Anybody who thinks launching a business isn’t an act of faith has never tried it. From Llewellyn H. Rockwell, Jr. at lewrockwell.com:
Ludwig von Mises didn’t like references to the “miracle” of the marketplace or the “magic” of production or other terms that suggest that economic systems depend on some force that is beyond human comprehension. In his view, we are better off coming to a rational understanding of why markets are responsible for astounding levels of productivity that can support exponential increases in population and ever higher living standards.
There was no German miracle after World War II, he used to say; the glorious recovery was a result of economic logic working itself out through market forces. Once we understand the relationship between property rights, market prices, the time structure of production, and the division of labor, the mystery evaporates and we observe the science of human action making great things happen.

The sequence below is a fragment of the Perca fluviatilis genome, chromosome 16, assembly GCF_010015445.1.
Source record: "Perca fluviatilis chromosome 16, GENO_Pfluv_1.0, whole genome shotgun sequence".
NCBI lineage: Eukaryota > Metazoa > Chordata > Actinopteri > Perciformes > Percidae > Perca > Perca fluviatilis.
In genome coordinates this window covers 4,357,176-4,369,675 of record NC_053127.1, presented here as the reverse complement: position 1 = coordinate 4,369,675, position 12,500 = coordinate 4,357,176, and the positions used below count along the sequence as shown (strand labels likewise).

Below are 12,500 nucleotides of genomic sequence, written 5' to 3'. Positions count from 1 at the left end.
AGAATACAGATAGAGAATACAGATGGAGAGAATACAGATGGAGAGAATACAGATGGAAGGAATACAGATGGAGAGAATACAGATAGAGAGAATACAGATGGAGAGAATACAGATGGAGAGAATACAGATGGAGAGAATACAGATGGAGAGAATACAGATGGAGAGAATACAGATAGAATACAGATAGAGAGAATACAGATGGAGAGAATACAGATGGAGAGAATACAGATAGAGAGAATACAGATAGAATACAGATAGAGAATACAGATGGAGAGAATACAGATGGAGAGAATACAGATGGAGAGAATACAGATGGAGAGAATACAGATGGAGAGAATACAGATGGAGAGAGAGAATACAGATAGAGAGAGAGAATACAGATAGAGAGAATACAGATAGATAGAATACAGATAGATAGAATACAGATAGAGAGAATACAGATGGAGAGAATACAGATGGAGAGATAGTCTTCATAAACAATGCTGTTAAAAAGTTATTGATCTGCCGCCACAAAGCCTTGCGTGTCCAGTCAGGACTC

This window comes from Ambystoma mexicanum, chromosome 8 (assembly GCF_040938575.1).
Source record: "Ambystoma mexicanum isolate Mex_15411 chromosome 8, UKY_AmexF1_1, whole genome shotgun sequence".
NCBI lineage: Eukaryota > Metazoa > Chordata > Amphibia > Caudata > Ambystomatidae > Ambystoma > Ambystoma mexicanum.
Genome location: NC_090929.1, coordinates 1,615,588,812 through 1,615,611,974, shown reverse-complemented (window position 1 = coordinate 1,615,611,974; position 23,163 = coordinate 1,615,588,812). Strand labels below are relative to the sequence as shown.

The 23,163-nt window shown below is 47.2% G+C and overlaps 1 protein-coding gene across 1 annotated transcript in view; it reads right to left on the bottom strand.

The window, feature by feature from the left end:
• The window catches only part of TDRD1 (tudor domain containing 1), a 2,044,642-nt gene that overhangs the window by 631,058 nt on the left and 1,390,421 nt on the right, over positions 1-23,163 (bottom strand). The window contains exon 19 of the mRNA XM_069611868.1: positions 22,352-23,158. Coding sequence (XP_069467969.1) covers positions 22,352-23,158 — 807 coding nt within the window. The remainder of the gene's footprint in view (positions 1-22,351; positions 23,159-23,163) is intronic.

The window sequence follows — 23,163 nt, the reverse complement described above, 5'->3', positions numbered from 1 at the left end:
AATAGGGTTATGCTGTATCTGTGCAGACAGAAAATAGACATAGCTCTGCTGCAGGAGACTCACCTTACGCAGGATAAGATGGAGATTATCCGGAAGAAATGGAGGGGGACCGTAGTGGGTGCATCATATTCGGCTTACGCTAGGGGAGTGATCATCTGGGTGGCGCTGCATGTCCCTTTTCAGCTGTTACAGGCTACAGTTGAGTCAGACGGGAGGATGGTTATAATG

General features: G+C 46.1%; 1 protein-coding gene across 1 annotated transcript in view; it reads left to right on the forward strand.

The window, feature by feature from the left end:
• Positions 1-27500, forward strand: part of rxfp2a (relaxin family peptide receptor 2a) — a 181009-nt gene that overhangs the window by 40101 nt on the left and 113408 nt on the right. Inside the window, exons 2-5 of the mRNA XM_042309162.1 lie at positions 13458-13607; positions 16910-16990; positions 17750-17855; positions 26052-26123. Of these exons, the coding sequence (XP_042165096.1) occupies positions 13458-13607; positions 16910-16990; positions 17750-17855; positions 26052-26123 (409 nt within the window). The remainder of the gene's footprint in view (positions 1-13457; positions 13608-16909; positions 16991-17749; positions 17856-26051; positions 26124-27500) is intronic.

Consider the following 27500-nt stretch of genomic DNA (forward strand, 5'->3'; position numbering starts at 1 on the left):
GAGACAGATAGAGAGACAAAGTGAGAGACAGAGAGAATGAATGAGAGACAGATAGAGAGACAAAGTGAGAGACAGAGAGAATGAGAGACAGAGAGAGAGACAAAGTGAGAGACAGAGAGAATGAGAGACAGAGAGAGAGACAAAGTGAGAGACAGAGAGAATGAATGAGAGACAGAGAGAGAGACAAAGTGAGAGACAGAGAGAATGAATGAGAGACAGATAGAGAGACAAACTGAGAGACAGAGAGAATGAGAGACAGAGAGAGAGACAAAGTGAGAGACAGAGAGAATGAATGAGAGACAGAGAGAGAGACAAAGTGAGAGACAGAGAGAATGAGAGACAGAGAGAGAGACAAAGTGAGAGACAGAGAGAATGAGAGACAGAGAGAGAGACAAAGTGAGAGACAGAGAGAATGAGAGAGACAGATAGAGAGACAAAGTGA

He is right that understanding economics does not require faith, but there are actions undertaken by market actors themselves that require faith (and Mises would not disagree with this)—immense faith, faith that moves mountains and raises up civilizations. If we accept the interesting description of faith by St. Paul (“evidence of things unseen”) we can understand entrepreneurship and capitalist investment as acts of faith.